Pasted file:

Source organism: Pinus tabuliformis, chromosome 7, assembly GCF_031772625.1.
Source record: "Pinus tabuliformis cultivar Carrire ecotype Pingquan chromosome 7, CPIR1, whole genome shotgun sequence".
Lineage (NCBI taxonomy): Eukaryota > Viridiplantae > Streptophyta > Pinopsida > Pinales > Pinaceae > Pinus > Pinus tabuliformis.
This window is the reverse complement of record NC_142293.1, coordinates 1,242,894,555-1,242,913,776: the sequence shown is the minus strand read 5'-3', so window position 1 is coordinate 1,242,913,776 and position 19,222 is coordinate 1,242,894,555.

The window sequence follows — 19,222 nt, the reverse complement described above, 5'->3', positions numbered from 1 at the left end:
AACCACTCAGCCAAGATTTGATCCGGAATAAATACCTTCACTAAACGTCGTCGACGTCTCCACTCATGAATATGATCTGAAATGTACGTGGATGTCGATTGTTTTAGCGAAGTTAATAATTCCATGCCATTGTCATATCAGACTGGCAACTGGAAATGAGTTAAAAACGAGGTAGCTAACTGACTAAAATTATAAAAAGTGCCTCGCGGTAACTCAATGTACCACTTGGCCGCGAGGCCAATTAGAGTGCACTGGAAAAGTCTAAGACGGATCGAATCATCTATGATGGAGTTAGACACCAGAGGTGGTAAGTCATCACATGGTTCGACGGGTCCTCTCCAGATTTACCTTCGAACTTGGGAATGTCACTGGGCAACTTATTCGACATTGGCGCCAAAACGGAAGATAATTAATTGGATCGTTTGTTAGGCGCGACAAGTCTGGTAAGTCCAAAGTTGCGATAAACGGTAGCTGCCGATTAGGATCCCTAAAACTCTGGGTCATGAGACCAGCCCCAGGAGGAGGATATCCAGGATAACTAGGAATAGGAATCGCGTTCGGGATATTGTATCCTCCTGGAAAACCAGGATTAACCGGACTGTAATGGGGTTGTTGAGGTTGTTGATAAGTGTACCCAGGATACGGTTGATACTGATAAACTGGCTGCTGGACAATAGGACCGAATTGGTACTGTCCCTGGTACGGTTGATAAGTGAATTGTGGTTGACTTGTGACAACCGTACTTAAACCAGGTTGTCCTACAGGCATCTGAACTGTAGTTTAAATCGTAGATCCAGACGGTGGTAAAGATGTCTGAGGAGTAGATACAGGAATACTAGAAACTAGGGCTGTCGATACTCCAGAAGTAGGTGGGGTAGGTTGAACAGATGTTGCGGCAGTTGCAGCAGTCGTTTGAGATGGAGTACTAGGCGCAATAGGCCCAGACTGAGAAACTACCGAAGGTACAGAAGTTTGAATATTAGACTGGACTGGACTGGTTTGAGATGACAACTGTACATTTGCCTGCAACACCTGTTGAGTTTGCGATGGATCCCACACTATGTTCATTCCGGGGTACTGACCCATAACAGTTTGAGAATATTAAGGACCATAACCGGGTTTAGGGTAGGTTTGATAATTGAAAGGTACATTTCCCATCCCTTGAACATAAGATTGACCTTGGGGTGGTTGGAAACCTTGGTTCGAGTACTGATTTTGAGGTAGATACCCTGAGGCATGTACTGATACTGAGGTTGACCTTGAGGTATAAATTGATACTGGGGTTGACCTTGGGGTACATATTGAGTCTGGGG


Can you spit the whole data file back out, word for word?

Source organism: Pinus tabuliformis, chromosome 7, assembly GCF_031772625.1.
Source record: "Pinus tabuliformis cultivar Carrire ecotype Pingquan chromosome 7, CPIR1, whole genome shotgun sequence".
Lineage (NCBI taxonomy): Eukaryota > Viridiplantae > Streptophyta > Pinopsida > Pinales > Pinaceae > Pinus > Pinus tabuliformis.
This window is the reverse complement of record NC_142293.1, coordinates 1,242,894,555-1,242,913,776: the sequence shown is the minus strand read 5'-3', so window position 1 is coordinate 1,242,913,776 and position 19,222 is coordinate 1,242,894,555.

The window sequence follows — 19,222 nt, the reverse complement described above, 5'->3', positions numbered from 1 at the left end:
AACCACTCAGCCAAGATTTGATCCGGAATAAATACCTTCACTAAACGTCGTCGACGTCTCCACTCATGAATATGATCTGAAATGTACGTGGATGTCGATTGTTTTAGCGAAGTTAATAATTCCATGCCATTGTCATATCAGACTGGCAACTGGAAATGAGTTAAAAACGAGGTAGCTAACTGACTAAAATTATAAAAAGTGCCTCGCGGTAACTCAATGTACCACTTGGCCGCGAGGCCAATTAGAGTGCACTGGAAAAGTCTAAGACGGATCGAATCATCTATGATGGAGTTAGACACCAGAGGTGGTAAGTCATCACATGGTTCGACGGGTCCTCTCCAGATTTACCTTCGAACTTGGGAATGTCACTGGGCAACTTATTCGACATTGGCGCCAAAACGGAAGATAATTAATTGGATCGTTTGTTAGGCGCGACAAGTCTGGTAAGTCCAAAGTTGCGATAAACGGTAGCTGCCGATTAGGATCCCTAAAACTCTGGGTCATGAGACCAGCCCCAGGAGGAGGATATCCAGGATAACTAGGAATAGGAATCGCGTTCGGGATATTGTATCCTCCTGGAAAACCAGGATTAACCGGACTGTAATGGGGTTGTTGAGGTTGTTGATAAGTGTACCCAGGATACGGTTGATACTGATAAACTGGCTGCTGGACAATAGGACCGAATTGGTACTGTCCCTGGTACGGTTGATAAGTGAATTGTGGTTGACTTGTGACAACCGTACTTAAACCAGGTTGTCCTACAGGCATCTGAACTGTAGTTTAAATCGTAGATCCAGACGGTGGTAAAGATGTCTGAGGAGTAGATACAGGAATACTAGAAACTAGGGCTGTCGATACTCCAGAAGTAGGTGGGGTAGGTTGAACAGATGTTGCGGCAGTTGCAGCAGTCGTTTGAGATGGAGTACTAGGCGCAATAGGCCCAGACTGAGAAACTACCGAAGGTACAGAAGTTTGAATATTAGACTGGACTGGACTGGTTTGAGATGACAACTGTACATTTGCCTGCAACACCTGTTGAGTTTGCGATGGATCCCACACTATGTTCATTCCGGGGTACTGACCCATAACAGTTTGAGAATATTAAGGACCATAACCGGGTTTAGGGTAGGTTTGATAATTGAAAGGTACATTTCCCATCCCTTGAACATAAGATTGACCTTGGGGTGGTTGGAAACCTTGGTTCGAGTACTGATTTTGAGGTAGATACCCTGAGGCATGTACTGATACTGAGGTTGACCTTGAGGTATAAATTGATACTGGGGTTGACCTTGGGGTACATATTGAGTCTGGGG